Stop press: how Ted Baillieu’s failure to manage the media helped cost him office

Ted Baillieu has gone from premier to backbencher within a week. Did his poor relationship with the press cost him office? AAP/Julian Smith

One of the key factors in Ted Baillieu’s losing the support of his parliamentary colleagues on Wednesday night was that he failed to manage the media effectively.

Did he?

To find the answers, it is necessary to go back before the election of November 2010, when the Baillieu Government unexpectedly won office.

John Brumby was Premier. It seemed that every night on television he would show up somewhere in a hard hat and high-viz jacket wielding a shovel or gazing through safety glasses at some symbol of Victorian progress. It almost got to the point of self-parody.

Ted Baillieu set his face against this. He was convinced that this kind of political cabaret – what Paul Keating used to call “the switch to vaudeville” – was short-changing the voting public. The voters would reward you, he believed, if you governed well and delivered on your promises. They didn’t want or need media stunts.

At the time, however, all this seemed unlikely to matter. The Brumby government was on the nose but few people seriously thought it was going to lose. Ted Baillieu’s crew found themselves in office under-prepared.

There were delays sorting out ministerial staffs, winnowing out people who were thought to be too close to Labor and replacing them with people the new Government trusted. A high-profile and respected ABC television journalist, Josephine Cafagna, was appointed the Premier’s director of communications.

Like all Victorian governments since John Cain’s (1982-1990), the Baillieu Government centralised its media management in the Premier’s office. But Cain had planned his from Opposition: he knew he was going to win. Baillieu did not have this advantage.

Yet his new media team embarked on what seemed to be a more high-principled approach to media relations than had characterised the old Brumby team: putting an end to old favouritisms, supplying information on request without putting it through the spin cycle, and answering questions factually.

This was all well and good, but it was also accompanied by failure to observe an ancient ritual. To use a phrase employed by the likes of Tom Playford (Premier of South Australia 1938-1965) and Joh Bjelke-Petersen (Premier of Queensland 1968-1987), Ted Baillieu failed to “feed the chooks”.

In other words, he did not make himself available frequently and regularly to the parliamentary press gallery. Cain, by contrast, during his first two years in office held daily meetings with the gallery – a cup of tea, an informal chat, a formal interview. He had a reformist agenda and he needed to sell it.

Baillieu just seemed unable to develop this kind of rapport with journalists. Although pleasant in one-on-one informal encounters, he was edgy and uncomfortable under media scrutiny. To watch him dealing with journalists on television was to watch a man walking on eggshells.

This uneasiness, combined with his inaccessibility, meant the media also became edgy, and among government members political pressure began to build over what they saw as a failure to get the government’s story out.

Former Victorian Premier John Brumby was never shy of getting his face in the press, or ‘feeding the chooks’ as it is known in political circles. AAP/Victorian State government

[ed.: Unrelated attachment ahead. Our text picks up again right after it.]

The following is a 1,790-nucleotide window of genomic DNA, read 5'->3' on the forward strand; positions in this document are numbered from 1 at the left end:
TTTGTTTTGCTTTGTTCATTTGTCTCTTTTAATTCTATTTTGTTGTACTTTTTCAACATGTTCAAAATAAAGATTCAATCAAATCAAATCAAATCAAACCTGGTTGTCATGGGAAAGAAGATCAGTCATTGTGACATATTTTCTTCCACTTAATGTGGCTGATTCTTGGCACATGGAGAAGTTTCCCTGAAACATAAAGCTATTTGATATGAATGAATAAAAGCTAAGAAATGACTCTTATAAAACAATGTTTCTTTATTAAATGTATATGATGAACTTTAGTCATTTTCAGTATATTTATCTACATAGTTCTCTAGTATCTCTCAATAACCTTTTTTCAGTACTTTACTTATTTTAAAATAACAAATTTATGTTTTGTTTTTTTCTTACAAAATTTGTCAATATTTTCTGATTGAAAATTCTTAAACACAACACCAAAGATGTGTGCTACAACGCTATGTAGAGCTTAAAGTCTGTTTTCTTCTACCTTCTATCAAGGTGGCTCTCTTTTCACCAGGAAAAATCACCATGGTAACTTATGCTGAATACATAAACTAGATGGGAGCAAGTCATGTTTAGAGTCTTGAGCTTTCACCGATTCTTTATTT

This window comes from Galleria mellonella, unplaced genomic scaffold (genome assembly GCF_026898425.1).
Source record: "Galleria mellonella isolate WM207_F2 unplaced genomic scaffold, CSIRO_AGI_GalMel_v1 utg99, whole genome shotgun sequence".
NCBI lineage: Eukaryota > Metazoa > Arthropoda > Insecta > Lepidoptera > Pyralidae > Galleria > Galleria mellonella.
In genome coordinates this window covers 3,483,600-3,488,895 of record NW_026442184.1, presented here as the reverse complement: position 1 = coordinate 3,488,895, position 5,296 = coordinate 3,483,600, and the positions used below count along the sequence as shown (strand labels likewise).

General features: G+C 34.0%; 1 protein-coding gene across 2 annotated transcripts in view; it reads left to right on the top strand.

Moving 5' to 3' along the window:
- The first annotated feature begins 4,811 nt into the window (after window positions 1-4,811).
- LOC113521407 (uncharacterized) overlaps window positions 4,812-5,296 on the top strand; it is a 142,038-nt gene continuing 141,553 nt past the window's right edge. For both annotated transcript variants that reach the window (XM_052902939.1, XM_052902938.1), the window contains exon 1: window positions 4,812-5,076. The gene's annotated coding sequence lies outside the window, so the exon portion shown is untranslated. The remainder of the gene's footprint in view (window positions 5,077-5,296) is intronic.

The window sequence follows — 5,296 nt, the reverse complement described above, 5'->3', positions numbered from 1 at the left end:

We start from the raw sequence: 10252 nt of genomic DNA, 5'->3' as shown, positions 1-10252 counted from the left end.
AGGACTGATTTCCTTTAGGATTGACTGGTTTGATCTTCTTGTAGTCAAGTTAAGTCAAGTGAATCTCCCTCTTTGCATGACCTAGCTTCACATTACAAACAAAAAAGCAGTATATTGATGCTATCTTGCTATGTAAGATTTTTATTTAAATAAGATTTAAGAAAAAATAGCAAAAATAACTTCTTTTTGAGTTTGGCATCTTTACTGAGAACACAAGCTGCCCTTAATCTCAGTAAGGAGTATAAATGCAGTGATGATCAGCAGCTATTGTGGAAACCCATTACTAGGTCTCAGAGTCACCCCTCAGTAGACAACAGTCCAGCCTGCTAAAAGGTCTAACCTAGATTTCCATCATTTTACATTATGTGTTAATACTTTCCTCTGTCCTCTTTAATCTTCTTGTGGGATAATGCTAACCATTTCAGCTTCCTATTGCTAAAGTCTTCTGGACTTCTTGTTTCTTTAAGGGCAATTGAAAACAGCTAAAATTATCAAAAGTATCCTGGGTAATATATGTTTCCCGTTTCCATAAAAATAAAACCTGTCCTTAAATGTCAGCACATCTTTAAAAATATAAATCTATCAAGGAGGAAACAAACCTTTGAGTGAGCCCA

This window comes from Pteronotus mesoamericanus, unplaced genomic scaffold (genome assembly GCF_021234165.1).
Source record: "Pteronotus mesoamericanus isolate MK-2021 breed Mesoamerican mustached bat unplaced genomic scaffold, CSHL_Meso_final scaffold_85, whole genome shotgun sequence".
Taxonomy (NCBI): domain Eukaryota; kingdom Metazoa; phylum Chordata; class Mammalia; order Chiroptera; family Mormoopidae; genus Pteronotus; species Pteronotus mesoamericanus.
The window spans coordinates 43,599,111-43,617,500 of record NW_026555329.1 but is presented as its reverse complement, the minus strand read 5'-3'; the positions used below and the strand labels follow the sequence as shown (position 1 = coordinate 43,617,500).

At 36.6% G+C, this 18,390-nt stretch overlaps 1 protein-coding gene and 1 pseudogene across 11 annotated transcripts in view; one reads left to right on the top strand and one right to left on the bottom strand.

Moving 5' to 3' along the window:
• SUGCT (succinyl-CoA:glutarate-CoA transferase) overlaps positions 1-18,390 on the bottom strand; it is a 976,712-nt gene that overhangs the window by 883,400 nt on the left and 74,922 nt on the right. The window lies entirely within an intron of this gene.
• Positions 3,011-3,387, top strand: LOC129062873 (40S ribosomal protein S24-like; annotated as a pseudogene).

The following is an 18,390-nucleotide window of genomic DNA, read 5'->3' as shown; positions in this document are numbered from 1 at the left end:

Some well-reported tensions developed in the Premier’s office, and in December 2011 Baillieu’s senior media adviser, Simon Troeth, left to take a position as head of communications for the Department of Justice.

A month later, in January 2012, Cafagna became executive director of the Premier’s Office, and was replaced as director of communications by Paul Price, another senior media adviser.

All this shuffling and re-shuffling and the government was not much more than a year old.

Then there was a change in strategy. Old favourites were restored. It is understood that members of the media unit on one occasion even attended the internal news conference of one news outlet. For other journalists, however, dealings with the media office became transactional: “You want us to help you. How can you help us?”

This is a recipe for disaster. It looks hard-headed and savvy but it has two certain consequences: it creates resentment among the disfavoured media, and it makes the Government hostage to the goodwill of the favoured media.

The media are not interested in goodwill beyond the minimum necessary to get stories. They certainly have no sense of reciprocal obligation to government. Why would they? Part of their job is to be a watchdog on government.

Through this change, one thing remained constant: Baillieu’s failure to “feed the chooks”.

The picture that emerges is of a man with decent instincts who thought it right to shun media stunts, but who for reasons of shyness or distrust or failure to appreciate the central role of media in the relationship between a government and the public, disengaged as far as he could from this side of his job.

The long-running tensions in his office also suggest disengagement on his part. Engaged bosses head off this kind of dysfunction early.

If this thesis is right, it is part of a wider pattern of disengagement that has been remarked upon in relation to Baillieu’s overall approach to the job.

On Monday this week, disengagement was not an option. The Herald Sun had published taped conversations implicating the Premier’s (now also resigned) chief of staff, Tony Nutt, and the Deputy Premier, Peter Ryan, in activities associated with the removal from office of Simon Overland as Chief Commissioner of Police.

What did Baillieu do? He stood in front of the cameras, taut and upright. No, he had not listened to the incriminating tapes, and yes he had referred the conduct of Tony Nutt to the IBAC. That was it.